When your dog is okay with getting into the car, you can start doing other things with him in the car that he loves — feed him a meal in the car, give him a chew toy, have him jump into the car before his daily walk, etc. All these things will make the car a great place to spend time in, and reduce his discomfort.
Create some movement
While your dog is with you in the back seat of the car, have someone else push on the hood or trunk to simulate small movements. While your friend is doing this outside the car, you’ll be conditioning your dog by feeding him only when the car is moving. When the car stops moving, you stop feeding him.
Start ‘er up
For the next step, while you’re in the back seat conditioning your dog, have someone start the car and then push the hood or trunk up and down.
Bite-sized drives are best, once you get to this point. A short ride up and down the driveway is perfect. Have a friend drive while you’re in the back doing the conditioning. Eventually, you can switch it up and have your friend condition your dog while you drive around the block. Keep increasing the length of time in the moving car to get your dog slowly adjusted.
Every dog is different and will move through this process at his own pace. Observe your dog closely and, if he starts showing signs of stress at any point, go back to the previous step, ensure he is comfortable with that, and then move forward again.
Dogs experience car sickness for a number of reasons – stress, motion or unequal pressure in the car. There are a couple things you can try:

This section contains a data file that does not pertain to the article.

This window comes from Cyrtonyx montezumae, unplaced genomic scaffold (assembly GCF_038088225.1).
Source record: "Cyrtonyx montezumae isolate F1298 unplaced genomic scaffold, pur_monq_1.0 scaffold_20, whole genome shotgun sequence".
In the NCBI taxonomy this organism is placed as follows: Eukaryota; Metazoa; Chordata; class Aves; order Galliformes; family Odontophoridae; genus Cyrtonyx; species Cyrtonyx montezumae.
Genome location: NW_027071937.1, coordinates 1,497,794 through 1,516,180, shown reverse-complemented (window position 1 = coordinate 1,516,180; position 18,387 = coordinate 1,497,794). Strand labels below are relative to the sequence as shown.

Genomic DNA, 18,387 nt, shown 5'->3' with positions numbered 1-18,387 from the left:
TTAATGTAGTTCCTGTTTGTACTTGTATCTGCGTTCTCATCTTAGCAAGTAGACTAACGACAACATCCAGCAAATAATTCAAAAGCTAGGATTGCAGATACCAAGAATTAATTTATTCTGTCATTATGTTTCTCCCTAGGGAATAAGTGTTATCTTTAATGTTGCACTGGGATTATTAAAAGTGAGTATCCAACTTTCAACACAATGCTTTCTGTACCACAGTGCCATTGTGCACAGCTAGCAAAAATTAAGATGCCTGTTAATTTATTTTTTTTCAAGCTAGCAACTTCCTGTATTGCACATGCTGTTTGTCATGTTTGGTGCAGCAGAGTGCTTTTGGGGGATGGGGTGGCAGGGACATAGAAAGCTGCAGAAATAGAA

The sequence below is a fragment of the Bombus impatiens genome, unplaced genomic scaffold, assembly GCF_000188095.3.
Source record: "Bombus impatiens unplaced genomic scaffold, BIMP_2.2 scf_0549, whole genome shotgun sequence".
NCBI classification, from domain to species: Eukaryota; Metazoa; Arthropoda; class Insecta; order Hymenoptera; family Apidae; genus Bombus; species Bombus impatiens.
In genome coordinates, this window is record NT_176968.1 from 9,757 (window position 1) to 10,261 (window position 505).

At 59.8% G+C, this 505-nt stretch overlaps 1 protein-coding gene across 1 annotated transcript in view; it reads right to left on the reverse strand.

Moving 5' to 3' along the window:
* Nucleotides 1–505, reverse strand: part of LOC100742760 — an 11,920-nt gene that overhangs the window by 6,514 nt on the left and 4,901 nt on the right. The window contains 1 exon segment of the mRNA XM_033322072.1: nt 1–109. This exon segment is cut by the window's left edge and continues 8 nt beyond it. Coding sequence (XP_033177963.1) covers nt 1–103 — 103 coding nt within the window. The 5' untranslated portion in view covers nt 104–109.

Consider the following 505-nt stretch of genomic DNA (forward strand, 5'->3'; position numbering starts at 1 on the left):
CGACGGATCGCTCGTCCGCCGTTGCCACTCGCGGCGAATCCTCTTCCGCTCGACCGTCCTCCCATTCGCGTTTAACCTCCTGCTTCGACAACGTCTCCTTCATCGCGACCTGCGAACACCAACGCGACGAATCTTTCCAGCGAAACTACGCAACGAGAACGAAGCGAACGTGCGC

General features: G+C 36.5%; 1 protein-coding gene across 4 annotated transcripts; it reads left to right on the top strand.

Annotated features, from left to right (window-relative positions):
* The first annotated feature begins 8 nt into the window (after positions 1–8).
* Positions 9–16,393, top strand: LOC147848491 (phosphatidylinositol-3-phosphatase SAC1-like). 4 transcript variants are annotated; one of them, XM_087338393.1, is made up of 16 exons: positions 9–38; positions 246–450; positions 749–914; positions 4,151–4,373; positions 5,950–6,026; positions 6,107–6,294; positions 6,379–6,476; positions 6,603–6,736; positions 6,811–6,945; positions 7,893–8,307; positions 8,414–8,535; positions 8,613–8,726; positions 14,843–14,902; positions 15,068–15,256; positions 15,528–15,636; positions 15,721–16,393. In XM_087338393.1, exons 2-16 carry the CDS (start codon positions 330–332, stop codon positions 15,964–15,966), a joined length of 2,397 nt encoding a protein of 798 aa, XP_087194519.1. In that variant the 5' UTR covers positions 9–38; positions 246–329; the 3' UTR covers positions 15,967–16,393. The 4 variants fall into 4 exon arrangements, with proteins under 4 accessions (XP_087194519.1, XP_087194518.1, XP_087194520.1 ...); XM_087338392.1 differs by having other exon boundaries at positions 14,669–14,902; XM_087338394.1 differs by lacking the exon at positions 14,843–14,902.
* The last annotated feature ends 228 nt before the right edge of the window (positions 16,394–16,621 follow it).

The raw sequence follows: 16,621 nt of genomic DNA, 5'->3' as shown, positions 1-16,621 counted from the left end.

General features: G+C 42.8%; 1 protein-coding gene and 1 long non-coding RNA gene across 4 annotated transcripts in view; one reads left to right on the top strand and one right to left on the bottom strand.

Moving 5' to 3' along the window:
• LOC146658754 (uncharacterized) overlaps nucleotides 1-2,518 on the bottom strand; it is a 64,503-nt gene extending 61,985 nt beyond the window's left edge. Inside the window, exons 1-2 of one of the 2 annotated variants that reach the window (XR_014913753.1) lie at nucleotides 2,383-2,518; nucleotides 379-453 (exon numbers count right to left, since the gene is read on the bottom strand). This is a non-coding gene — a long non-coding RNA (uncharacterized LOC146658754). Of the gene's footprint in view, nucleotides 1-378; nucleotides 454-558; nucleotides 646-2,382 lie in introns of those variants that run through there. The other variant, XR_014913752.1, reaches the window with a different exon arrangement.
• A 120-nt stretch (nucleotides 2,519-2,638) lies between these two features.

- Looking out the side window could trigger a balance issue with your dog when she sees everything rushing by at high speed. Try using a crate in the back seat and locate it on the floor so your dog can’t see outside the car, or cover the crate with a light blanket (leaving the front uncovered) to limit what your dog can see.
- Try opening the front window (while your dog is in the back seat) to equalize the pressure in the car. Have a vet check your dog’s ears for wax and keep them clear by using a canine ear wash.
If these solutions don’t help, try conditioning your dog to have a better experience over time. This cannot be accomplished instantly and should be done at a rate that is pleasant for your dog.
For your dog’s safety, it’s always a good idea to use a means of car restraint, and to prevent him from distracting you while driving. You can purchase a restraining harness (doggie seatbelt) or use a crate that is secured inside the back of the vehicle. If you choose to use a crate, please crate train your dog first so as you don’t add stress to the ride.
Jeff Anderson is the founder and owner of Interactive Dog. His philosophy is based on a respectful, bonding relationship that goes from trainer-to-dog and dog-to-trainer, and incorporates the teachings of Dr. Ian Dunbar, Karen Pryor and other leading behaviourists. He uses classical conditioning and clicker training, among other tools, to help dogs be the best they can be. Visit interactivedog.ca for more info.